It is often convenient to introduce the proper reference frame of the detector with coordinates . Because the motion of this frame with respect to the SSB is non-relativistic, we can assume that the transformation between the SSB-related coordinates and the detector’s proper reference frame coordinates has the formorthogonal, then , and Eq. (19) simplifies to [31, 54, 68, 78] for more details.
For a ground-based laser-interferometric detector, the long-wavelength approximation can be employed (however, see [27, 115, 114] for a discussion of importance of high-frequency corrections, which modify the interferometer response function computed within the long-wavelength approximation). In the case of an interferometer in a standard Michelson and equal-arm configuration (such configurations can be represented by Figure 1 with the particle 1 corresponding to the corner station of the interferometer and with ), the observed relative frequency shift is equal to the difference of the round-trip frequency shifts in the two detector’s arms :response function of the interferometric detector to a plane gravitational wave in the long-wavelength approximation. To get Eqs. (24) – (25) directly from Eqs. (22) – (23) one should assume that the quantities , , and [entering Eq. (22)] do not depend on time . But the formulae (24) – (25) can also be used in the case when those quantities are time dependent, provided the velocities of the detector’s parts with respect to the SSB are non-relativistic. The error we make in such cases is on the order of , where is a typical value of the velocities . Thus, the response function of the Earth-based interferometric detector equals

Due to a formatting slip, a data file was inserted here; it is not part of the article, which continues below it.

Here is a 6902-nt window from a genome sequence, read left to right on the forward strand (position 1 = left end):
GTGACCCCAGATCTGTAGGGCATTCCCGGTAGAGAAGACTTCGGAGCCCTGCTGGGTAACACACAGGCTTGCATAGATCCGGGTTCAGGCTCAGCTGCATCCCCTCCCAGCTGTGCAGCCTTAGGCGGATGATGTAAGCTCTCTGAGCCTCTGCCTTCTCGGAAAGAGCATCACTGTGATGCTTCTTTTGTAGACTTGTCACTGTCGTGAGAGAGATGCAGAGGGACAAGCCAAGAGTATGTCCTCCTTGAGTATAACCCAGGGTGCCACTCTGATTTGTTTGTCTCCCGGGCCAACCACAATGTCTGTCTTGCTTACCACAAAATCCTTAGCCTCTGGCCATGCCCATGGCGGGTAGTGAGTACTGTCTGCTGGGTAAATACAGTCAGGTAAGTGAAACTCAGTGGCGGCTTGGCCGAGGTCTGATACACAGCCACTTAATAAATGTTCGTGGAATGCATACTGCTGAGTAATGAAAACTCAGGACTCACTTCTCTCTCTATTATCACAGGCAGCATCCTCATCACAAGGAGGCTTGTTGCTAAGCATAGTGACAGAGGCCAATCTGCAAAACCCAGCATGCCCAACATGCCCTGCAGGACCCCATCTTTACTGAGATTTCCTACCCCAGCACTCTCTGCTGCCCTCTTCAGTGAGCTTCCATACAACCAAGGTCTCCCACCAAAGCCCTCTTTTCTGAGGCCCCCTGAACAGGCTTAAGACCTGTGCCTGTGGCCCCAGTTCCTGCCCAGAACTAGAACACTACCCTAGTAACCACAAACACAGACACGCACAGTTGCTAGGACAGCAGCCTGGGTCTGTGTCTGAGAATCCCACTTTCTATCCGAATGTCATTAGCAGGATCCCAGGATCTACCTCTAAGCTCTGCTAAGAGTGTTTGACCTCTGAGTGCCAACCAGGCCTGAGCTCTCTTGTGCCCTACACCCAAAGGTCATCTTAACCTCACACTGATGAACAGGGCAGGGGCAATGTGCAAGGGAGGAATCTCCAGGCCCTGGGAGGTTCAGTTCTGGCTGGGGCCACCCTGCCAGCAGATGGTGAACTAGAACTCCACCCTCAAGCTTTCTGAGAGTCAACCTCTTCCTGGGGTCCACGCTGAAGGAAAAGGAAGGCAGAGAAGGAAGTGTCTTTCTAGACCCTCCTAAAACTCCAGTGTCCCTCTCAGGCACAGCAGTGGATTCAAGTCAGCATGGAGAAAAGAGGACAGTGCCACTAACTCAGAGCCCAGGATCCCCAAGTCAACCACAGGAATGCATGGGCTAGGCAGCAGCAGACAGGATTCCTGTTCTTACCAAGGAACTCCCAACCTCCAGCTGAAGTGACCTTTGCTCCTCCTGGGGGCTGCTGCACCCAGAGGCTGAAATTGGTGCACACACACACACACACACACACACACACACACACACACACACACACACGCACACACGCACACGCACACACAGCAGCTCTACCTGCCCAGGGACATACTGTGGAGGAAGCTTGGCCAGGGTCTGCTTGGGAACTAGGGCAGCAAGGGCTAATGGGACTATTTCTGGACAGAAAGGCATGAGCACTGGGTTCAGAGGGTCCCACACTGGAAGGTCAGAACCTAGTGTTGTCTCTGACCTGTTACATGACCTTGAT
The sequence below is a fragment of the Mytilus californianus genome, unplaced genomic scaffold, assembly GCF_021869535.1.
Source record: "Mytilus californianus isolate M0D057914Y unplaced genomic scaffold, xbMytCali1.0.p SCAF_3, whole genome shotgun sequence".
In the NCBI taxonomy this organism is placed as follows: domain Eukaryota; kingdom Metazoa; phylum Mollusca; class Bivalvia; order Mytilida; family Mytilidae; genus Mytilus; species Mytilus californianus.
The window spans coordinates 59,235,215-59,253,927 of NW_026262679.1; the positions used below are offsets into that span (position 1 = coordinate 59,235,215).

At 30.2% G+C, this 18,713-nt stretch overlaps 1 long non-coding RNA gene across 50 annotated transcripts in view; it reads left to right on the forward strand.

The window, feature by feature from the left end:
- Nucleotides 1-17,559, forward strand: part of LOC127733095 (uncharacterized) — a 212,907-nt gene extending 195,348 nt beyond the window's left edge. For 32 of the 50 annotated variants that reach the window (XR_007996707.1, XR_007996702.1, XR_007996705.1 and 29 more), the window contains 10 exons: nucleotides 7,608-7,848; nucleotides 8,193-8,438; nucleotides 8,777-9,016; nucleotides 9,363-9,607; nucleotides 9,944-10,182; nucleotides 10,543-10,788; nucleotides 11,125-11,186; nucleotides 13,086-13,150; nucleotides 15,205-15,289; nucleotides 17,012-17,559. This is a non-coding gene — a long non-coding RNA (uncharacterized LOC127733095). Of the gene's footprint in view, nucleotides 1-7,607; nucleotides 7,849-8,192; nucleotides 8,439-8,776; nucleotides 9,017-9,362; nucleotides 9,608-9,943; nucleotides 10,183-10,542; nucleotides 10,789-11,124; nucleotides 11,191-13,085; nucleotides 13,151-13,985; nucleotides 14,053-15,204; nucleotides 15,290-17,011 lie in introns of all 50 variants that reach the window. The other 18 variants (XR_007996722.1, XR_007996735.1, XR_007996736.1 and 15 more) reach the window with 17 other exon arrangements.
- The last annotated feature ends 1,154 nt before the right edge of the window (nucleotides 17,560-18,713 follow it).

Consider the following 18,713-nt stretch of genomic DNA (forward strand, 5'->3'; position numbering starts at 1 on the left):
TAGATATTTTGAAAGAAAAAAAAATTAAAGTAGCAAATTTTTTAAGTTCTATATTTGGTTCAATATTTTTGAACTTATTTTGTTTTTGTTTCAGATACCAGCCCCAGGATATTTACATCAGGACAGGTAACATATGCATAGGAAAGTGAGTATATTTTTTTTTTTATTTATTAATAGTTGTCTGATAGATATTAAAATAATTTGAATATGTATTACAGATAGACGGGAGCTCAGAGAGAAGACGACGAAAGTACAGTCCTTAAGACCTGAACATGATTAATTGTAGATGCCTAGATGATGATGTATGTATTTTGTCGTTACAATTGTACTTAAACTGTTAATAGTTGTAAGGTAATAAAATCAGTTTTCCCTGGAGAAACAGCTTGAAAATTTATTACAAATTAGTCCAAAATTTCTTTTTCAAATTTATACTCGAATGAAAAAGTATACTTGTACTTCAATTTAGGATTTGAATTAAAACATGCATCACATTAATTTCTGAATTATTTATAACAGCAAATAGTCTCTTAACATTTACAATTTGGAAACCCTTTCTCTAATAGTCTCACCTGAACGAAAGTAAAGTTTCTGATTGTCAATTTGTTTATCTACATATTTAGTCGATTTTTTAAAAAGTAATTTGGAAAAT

From Eqs. (26) and (3) it follows that the response function is a linear combination of the two wave polarizations and , so it can be written asbeam-pattern functions. They depend on the location of the detector on Earth, the position of the gravitational-wave source in the sky, and the polarization angle of the wave (this angle describes the orientation, with respect to the detector, of the axes relative to which the plus and cross polarizations of the wave are defined, see, e.g., Figure 9.2 in ). Derivation of the explicit formulae for the interferometric beam patterns and can be found, e.g., in Appendix C of .
In the long-wavelength approximation, the response function of the interferometric detector can be derived directly from the equation of geodesic deviation . Then the response is defined as the relative difference between the wave-induced changes of the proper lengths of the two arms, i.e., , where and are the instantaneous values of the proper lengths of the interferometer’s arms and is the unperturbed proper length of these arms.
In the case of an Earth-based resonant-bar detector the long-wavelength approximation is very accurate and the dimensionless detector’s response function can be defined as , where is the wave-induced change of the proper length of the bar. The response function can be computed in terms of the detector’s proper-reference-frame quantities from the formula (see, e.g., Section 9.5.2 in )bar-pattern functions and different from the interferometric beam-pattern functions. Derivation of the explicit form of the bar patterns can be found, e.g., in Appendix C of .
Living Rev. Relativity 15, (2012), 4
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